Welcome to the official Sandy Spring Bank Blog! To visit our main web site, visit www.SandySpringBank.com
October 4th, 2013 |
—”It’s the Same Old Song”, The Four Tops
The Boston Red Sox are a can’t miss or maybe it’s finally time for the Cleveland Indians to win a World Series. Boston has a lineup that can sting any opposing pitcher but Cleveland has Boston’s old manager who remembers the song. The national pastime is stock picking except in October. October is the month in which the annual championship series is played between the American League and National League champions. The American League teams have won 62 of 108 World Series but no one can predict what will happen in the stock market nor can they predict how the government will make our lives better.
The last time the government failed to open was at the end of 1995 and early 1996. The 1995-1996 closure was the result of conflicts between President Bill Clinton and Congress over funding Medicare. The stock market reaction to the 1995 government shutdown was nominal. Seventeen years later, members of Congress AGAIN vow to address the rate of government spending and the continuing expense of certain entitlement programs (Obamacare). The stage is set for the World Series of political fights in which Congress will also be asked to fund the government and to raise the debt ceiling. No one can win this game and the economy and stock market will be affected if the shenanigans persist. The economic effect of the political fights depends on the substance. The markets thirst for a free market that is enabled by government not hindered.
Market analysts project that US companies will increase earnings 5.2% and 3.2% excluding financial firms in 2013. Quantitative easing continues to enhance the returns on equity of those companies requiring subsistence. A protracted government shutdown would be negative for the stock market. Although commentators may disagree, the stock market appears to be trying to ignore the continuing uncertainty created by an amazing array of crises. The market continues to dismiss indecipherable ‘lines in the sand’ such as Syria, gun control, counterterrorism, climate change, arbitrary regulation and immigration. Almost as anticipated (by Warren Buffett), the S&P 500 is up 19% in 2013 and advanced 150% since the start of the bull market in 2009. The US economy is expanding and there are recognized strengths which have yet to be deployed. A government report issued on September 25 indicated that the GDP grew at an annual rate of 2.5% in the second quarter. Spending on durable goods rose 6.2%. Unemployment claims have fallen. There is a concern, however, that government intervention-reactive or proactive- may debilitate the natural course of events.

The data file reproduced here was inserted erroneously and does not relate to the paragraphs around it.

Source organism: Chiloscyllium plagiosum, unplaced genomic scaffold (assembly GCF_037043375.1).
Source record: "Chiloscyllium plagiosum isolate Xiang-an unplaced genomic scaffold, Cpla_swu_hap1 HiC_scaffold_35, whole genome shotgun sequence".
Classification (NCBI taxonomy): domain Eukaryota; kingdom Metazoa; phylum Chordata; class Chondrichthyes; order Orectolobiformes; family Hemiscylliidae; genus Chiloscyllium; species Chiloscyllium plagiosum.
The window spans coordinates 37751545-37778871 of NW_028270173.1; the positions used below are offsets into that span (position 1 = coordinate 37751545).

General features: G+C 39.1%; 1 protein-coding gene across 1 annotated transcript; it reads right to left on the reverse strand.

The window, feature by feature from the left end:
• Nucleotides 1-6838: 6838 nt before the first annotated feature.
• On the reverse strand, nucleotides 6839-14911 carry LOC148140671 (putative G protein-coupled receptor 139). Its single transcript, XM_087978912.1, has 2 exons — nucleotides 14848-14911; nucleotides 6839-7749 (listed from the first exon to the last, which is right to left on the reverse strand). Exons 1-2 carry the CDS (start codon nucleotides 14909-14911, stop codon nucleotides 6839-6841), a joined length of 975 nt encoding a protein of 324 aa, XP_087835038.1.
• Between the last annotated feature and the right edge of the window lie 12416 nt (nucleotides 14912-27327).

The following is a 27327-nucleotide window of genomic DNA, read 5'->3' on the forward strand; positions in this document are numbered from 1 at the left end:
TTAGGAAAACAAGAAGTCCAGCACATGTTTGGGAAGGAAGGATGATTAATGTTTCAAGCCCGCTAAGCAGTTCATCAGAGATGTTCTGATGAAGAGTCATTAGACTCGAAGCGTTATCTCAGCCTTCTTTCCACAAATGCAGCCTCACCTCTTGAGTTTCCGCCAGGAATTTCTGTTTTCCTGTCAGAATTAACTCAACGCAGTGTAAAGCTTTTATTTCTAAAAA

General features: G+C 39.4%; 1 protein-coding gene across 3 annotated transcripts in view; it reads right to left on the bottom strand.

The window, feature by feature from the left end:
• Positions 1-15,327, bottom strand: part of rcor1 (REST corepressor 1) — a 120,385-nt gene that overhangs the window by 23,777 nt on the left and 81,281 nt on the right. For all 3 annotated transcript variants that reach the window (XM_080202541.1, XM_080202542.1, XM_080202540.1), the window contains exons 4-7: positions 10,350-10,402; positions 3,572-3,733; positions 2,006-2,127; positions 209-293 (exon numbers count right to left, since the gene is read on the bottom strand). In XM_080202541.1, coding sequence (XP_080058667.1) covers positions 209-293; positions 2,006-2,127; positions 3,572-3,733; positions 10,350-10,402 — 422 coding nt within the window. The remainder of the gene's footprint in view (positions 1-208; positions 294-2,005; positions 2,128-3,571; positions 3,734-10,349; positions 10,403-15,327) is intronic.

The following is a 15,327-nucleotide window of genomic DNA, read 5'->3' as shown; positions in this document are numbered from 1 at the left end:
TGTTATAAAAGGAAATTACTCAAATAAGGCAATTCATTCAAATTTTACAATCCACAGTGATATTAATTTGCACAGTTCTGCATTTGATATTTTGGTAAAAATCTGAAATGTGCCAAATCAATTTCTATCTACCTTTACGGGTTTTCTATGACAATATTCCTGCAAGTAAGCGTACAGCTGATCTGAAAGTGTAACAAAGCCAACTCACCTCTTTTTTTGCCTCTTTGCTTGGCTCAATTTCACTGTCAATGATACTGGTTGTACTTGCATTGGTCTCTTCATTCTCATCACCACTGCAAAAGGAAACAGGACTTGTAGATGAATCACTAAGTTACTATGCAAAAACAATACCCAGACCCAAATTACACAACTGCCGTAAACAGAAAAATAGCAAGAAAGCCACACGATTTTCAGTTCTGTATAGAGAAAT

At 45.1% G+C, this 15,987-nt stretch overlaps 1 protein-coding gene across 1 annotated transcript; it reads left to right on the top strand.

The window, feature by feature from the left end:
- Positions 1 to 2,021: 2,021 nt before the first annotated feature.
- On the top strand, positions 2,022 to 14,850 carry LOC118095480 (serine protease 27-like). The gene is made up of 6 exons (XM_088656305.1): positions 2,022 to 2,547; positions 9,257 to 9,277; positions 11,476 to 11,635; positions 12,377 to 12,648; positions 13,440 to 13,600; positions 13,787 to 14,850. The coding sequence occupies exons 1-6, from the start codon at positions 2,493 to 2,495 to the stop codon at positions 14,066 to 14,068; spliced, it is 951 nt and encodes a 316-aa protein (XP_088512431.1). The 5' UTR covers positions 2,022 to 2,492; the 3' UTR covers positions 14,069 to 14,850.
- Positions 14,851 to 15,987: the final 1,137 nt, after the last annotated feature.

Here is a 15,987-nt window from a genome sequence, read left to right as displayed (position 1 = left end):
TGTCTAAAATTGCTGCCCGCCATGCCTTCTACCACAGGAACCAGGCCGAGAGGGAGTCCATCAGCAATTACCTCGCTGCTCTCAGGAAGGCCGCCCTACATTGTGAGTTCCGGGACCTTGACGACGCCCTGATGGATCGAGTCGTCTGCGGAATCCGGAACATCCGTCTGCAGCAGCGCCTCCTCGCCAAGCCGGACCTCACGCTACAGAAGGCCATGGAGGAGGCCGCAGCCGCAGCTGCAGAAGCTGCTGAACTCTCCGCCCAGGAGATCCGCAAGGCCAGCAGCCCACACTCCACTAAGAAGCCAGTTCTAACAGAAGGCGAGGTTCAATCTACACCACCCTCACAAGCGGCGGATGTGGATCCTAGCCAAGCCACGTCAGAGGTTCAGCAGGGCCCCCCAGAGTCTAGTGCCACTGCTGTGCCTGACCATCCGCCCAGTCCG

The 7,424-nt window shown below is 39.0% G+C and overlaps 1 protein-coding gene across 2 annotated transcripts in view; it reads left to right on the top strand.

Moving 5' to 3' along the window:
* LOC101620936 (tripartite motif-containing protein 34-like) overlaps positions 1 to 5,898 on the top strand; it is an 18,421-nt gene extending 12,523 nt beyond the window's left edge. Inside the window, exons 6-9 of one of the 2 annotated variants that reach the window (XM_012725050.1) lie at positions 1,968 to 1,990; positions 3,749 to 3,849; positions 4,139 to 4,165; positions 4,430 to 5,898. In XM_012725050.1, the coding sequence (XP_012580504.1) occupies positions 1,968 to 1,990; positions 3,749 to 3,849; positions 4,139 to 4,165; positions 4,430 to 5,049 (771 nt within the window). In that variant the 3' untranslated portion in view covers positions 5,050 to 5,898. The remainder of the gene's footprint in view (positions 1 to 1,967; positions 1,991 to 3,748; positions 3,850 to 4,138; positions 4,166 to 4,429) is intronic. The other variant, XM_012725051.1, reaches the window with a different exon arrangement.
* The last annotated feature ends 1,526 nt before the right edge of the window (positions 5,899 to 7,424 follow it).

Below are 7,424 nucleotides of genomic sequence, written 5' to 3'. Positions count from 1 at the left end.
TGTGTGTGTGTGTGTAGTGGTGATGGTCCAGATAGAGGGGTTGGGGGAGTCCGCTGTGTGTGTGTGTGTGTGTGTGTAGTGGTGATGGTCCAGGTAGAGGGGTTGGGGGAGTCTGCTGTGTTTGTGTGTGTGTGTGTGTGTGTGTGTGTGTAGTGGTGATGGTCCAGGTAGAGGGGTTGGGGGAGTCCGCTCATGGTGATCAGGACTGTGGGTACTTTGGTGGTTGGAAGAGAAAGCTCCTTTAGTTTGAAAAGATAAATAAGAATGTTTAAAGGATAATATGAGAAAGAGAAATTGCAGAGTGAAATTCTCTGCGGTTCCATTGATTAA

The 1995 World Series matched the Atlanta Braves against the Cleveland Indians. The Series was Cleveland’s first Series appearance in 41 years and marked the resumption of the Fall Series after the previous year’s Series was cancelled due to a players strike. Precedents exist for disruption in baseball and government. Baseball and our form of government are distinctly American. Mark Twain called it a symbol of ‘the drive and push and rush of the raging, tearing, booming 19th (and 20th) century’. The 2013 Series will be played and hopefully the players in the now too familiar political circus will return to the playing field. We should all be concerned that at some point we will stop paying the price of admission and the game will go away. Tilting at windmills is not costless.
“It’s the same old song but with a different meaning since you been gone.”
— The Four Tops